Restoration work begins at Old Government House

The $500,000 restoration of UNESCO World Heritage site Old Government House is now underway, with parts of the historic Parramatta landmark undergoing significant repairs.

Old Government House
Old Government House in Parramatta Park. The main restoration work is taking place in the L-shaped Barracks building at the rear of the main building (top left). Image by Rick Stevens.

Old Government House was built by convicts between 1799 and 1818 and is the oldest surviving public building in Australia. Located on Burramatta Dharug land in Parramatta, the house and adjoining barracks were originally established as the ‘country residence’ of the first ten governors of New South Wales.

The site has been in the care of the National Trust (NSW) since 1967 and has been open to the public as a house museum ever since. Old Government House earned a UNESCO World Heritage listing in 2010.

While the main house has stood tall since its last major restoration in the 1990s, the historic Barracks building to the rear had suffered from many years of general wear and tear that was threatening the building.

Thanks to $270,000 in donations from members and supporters, the National Trust has now begun a meticulous restoration to bring parts of Old Government House back to their former glory.

Heritage painters from Sydney-based business The Finer Craft rejuvenating the interiors of the historic Barracks building. Image by Rick Stevens.

Bringing back the Barracks

One of the key spaces being repaired is the Barracks building – an L-shaped masonry building where soldiers originally lived and slept.

The building had suffered from a number of intrusive additions that were added over previous decades, which have now been carefully removed to once again show its original form and dimensions.

With works documented by the National Trust conservation team, heritage trades experts then got to work to level timber floors, repair cracked walls, remove modern infill walls, replace broken sash cords to the windows, and remove paint from historic sandstone windowsills.

In the process, they discovered an original 19th century fireplace that had long been hidden behind a wall – a heritage feature that is now being restored – and convict-marked lead window sash weights.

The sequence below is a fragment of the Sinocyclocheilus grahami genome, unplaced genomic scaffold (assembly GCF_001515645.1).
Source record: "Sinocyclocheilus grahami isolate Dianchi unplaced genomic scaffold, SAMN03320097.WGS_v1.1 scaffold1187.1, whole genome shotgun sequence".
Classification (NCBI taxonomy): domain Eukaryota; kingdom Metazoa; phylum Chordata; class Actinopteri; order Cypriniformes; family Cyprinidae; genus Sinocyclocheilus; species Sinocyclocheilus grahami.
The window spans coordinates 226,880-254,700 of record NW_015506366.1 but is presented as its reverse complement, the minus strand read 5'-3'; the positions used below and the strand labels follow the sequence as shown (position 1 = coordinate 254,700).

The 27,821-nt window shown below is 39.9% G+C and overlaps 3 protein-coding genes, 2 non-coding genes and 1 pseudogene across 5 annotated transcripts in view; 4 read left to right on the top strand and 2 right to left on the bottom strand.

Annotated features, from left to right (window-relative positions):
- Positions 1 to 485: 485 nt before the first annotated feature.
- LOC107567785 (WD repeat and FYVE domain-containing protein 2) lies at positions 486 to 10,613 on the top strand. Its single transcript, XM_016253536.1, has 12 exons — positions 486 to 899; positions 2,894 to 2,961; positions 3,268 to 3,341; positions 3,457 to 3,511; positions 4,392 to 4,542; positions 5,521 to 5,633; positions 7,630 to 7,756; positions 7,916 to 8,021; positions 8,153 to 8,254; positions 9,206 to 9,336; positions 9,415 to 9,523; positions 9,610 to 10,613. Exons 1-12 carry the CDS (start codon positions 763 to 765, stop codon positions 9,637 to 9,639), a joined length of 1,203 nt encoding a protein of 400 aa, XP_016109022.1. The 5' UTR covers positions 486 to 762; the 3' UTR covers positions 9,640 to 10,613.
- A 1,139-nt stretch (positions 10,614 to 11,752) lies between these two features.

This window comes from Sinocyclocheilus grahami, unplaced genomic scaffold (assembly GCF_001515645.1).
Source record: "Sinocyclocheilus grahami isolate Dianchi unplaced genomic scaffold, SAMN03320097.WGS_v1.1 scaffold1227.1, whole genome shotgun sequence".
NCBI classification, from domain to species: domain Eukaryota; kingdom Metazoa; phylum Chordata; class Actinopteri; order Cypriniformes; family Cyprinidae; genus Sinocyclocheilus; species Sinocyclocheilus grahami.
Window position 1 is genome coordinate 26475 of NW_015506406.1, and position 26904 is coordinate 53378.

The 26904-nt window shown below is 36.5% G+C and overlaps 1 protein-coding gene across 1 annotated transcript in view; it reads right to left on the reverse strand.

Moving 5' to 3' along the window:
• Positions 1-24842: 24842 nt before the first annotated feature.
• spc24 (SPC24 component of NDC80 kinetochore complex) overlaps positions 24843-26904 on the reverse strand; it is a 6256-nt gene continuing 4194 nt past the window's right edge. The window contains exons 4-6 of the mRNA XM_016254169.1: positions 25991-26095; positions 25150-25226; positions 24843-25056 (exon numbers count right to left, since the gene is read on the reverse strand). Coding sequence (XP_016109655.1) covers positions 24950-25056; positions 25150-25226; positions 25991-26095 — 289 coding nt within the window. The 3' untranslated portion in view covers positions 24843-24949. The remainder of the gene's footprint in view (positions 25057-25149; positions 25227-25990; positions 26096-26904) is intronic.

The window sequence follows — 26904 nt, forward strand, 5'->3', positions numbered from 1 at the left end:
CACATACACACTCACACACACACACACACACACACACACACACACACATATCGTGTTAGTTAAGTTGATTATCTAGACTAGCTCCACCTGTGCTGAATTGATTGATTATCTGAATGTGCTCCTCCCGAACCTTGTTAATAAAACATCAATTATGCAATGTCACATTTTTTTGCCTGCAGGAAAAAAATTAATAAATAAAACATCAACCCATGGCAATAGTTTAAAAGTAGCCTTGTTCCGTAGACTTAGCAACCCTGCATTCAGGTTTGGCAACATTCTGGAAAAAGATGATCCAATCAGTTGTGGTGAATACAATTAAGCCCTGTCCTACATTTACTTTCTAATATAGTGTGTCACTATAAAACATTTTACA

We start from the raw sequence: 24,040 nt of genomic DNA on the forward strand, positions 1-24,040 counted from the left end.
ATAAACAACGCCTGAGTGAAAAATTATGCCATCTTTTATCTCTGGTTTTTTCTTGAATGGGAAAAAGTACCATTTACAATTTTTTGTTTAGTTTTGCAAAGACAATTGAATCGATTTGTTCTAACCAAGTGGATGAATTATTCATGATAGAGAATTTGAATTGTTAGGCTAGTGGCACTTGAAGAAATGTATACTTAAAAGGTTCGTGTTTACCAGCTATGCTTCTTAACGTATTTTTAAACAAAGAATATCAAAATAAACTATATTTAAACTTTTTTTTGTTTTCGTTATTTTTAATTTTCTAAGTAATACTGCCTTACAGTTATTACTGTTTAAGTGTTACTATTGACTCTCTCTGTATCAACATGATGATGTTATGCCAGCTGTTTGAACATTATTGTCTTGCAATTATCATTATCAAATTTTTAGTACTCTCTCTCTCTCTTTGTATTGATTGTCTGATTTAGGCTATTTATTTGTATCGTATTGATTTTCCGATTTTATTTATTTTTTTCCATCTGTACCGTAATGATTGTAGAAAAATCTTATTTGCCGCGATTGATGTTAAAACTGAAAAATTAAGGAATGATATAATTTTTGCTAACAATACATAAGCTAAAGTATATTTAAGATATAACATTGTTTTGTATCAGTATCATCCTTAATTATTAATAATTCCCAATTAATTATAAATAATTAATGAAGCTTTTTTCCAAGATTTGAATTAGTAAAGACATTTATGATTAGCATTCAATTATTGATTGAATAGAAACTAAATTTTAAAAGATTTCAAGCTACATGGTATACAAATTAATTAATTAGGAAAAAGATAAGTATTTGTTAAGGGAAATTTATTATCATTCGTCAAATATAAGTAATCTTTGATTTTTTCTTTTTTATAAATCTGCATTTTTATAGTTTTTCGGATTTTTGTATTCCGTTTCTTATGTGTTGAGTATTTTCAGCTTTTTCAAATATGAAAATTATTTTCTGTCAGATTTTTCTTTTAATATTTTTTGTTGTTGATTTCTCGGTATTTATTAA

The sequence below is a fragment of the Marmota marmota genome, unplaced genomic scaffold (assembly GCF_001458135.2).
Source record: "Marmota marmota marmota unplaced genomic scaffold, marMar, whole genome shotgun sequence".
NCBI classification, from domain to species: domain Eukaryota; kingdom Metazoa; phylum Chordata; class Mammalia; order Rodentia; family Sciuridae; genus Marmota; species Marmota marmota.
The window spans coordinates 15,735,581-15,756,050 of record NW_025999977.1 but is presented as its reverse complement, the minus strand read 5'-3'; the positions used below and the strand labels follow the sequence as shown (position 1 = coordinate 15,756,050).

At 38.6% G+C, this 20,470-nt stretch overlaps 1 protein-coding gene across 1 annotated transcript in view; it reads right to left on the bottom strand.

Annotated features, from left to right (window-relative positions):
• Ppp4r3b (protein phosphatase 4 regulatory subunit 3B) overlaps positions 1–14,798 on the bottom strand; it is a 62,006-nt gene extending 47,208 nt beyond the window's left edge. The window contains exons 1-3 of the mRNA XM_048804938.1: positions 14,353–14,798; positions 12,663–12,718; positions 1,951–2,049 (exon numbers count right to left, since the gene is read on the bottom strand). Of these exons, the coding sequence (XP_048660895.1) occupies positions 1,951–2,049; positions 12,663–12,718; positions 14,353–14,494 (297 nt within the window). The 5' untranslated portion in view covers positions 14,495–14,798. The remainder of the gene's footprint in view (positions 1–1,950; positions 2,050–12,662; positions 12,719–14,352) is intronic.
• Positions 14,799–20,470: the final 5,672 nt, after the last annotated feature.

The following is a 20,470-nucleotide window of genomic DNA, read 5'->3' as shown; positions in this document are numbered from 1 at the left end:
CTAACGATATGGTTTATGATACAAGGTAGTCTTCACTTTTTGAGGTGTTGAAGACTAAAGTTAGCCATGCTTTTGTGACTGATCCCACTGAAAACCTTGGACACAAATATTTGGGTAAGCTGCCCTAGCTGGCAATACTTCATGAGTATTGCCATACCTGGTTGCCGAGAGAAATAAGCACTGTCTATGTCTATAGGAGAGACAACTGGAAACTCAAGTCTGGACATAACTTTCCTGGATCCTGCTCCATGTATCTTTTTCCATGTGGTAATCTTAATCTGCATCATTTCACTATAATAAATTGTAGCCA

Fireplace And Window Weights
Among the discoveries in the Barracks were an original 19th century fireplace found hidden behind a wall (left) and convict-marked lead window sash weights (right).

The 200-year-old passageway at the rear of the Barracks has had modern clutter removed and is now ready to once again be an important entry point into the site.

One section of an historic original wall on the outside of the Barracks has also been carefully cleaned and will soon be ready for its first limewash in many years, protecting the original material and allowing the stone to breathe.

Before and after
The outside wall of the Barracks was formerly covered in mould (left). Now the wall has been cleaned and treated (right).

Now halfway through the project, the team is also updating the interior rooms of the Barracks with a fresh coat of paint, air conditioning, and new lighting, all of which are transforming the Barracks into a light and bright space that can once again be used by volunteers, visitors and staff.

National Trust Director of Conservation, David Burdon, says the aim is to make the Barracks more accessible and inspiring for a new generation of visitors.

“The Barracks are an equally important part of the Old Government House story, so we’ve worked really hard to bring this beautiful building back to its original heritage form. After clearing out years of debris, with the help of the great team of heritage experts undertaking the work, we’re seeing a real transformation that will bring the history of these Barracks to life.”

Building a new future for Old Government House

Once the Barracks work is complete, conservation efforts will move into the main house, where the kitchen’s historic bakery will be reinstated for public display, and the servant’s hall will be relocated back to its original position.

David says the final result will be spectacular. “Old Government House is not only a UNESCO World Heritage site and an incredibly important piece of history, it’s also a really beautiful place in the middle of Parramatta Park. With these conservation works, Old Government House will shine again as a place to be enjoyed by everyone.”

The National Trust is very grateful to all the donors who contributed to the Old Government House appeal. All works will be completed by mid-2024, and we can’t wait to share the final results with everyone.

Old Government House sits in the lush surrounds of Parramatta Park, on the land of the Burramattagal people.

Learn more

Find out more about the history of Old Government House and plan your visit.  

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